“Companies take into account looks during the hiring process, but they know loyalty and personality are also important,” said Lee Shin-sun of Career, an online recruitment agency. “Many Koreans have heard the story that Samsung was supposed to have employed a face reader at job interviews and I think that’s contributed to the rumors swirling around that some major recruiters hire face readers.”

After 30 years in the business, Kim Kwang-il said people should remember that inner beauty is just as important as one’s looks.

“I would have to say that although I can provide a glimpse of one’s past, present and future, the most important of all is simsang, or one’s mentality,” said Kim.

“Even if a person possesses the most desired and ideal face according to the beliefs behind physiognomy, if that person does not have the right mentality and good-hearted nature, the person will falter and waste his or her good fortune.”



By Jason Kim Staff Reporter [jason@joongang.co.kr]



One’s destiny lies in one’s eyes



According to face readers, physiognomy can foretell one’s social-, financial- and health-related destiny, to a certain extent.

Physiognomy derives from years of practice and observation.

The basics start with the outline of the face and 12 facial features that reveal a person’s predispositions and fortune.

Much like a fingerprint, face is like a map for one’s destiny, face readers tend to believe.

The 12 predispositions are as follows: inherent fortune, parents, siblings, spouse, children, assets, employment, property, succession, health, subordinates and happiness and prosperity.

These points, labeled in the diagram above, are located in the same area for men and women.

The spot between one’s eyebrows foretells one’s inherent fortunes and capabilities.

The area above the forehead, numbered two and three on the diagram, can reveal one’s fortunes and relations with parents and siblings.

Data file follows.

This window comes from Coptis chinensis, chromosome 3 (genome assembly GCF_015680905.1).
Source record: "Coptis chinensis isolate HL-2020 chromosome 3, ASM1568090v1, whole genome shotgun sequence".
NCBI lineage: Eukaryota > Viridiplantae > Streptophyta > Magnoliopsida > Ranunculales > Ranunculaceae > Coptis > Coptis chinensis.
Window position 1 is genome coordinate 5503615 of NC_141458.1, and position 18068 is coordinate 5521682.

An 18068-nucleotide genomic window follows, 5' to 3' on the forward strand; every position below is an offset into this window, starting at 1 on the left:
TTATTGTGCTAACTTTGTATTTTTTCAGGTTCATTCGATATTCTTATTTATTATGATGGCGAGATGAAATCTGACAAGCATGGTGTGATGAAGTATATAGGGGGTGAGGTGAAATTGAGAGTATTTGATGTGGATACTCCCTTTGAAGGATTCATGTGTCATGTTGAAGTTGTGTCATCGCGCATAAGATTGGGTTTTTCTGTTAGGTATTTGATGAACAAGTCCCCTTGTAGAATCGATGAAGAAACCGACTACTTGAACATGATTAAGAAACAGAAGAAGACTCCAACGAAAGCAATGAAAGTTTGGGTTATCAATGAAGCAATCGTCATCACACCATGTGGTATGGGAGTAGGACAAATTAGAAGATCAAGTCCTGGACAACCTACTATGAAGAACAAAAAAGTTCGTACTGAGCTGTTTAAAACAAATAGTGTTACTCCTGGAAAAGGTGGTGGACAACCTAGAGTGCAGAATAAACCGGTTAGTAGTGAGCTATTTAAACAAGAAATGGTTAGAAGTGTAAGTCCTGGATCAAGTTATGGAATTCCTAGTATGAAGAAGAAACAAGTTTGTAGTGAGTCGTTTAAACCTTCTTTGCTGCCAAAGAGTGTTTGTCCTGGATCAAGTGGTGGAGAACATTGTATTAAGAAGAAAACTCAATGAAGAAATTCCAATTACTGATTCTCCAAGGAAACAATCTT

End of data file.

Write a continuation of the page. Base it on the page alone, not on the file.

Spousal predisposition can provide information relating to one’s married life and fortunes, and problems relating to spouses.

The space beneath the eyes, numbered five, can reveal the number of children you will have and their fortunes.

Asset predisposition can reveal information relating to one’s assets.

Employment predisposition can foretell one’s fortunes relating to work.

Property predisposition is about where you live.

Succession predisposition reveals information about one’s social fortunes and how one can adapt to one’s social surroundings.

The last of the predispositions relates to happiness and prosperity.

After examining these 12 predispositions, face readers go on to study sections of the face starting with the forehead, eyes, eyebrows, nose, mouth and ears.

Each section is further divided to include specific shapes and sizes of the facial features and what type of fortune or fate it can foretell.

For example, in speaking about the president-elect of the United States, Barack Obama, one face reader had this to say:

“Obama’s forehead reveals a good level of honor. His clear eyes reveal wisdom. Although Obama has nice facial features, his chin is a bit pointy, which means he might lack the ability to deal with a crisis.”

So check out your chin, and if it is protruding to a point, you had better make sure you don’t have to handle too many emergency situations in your life.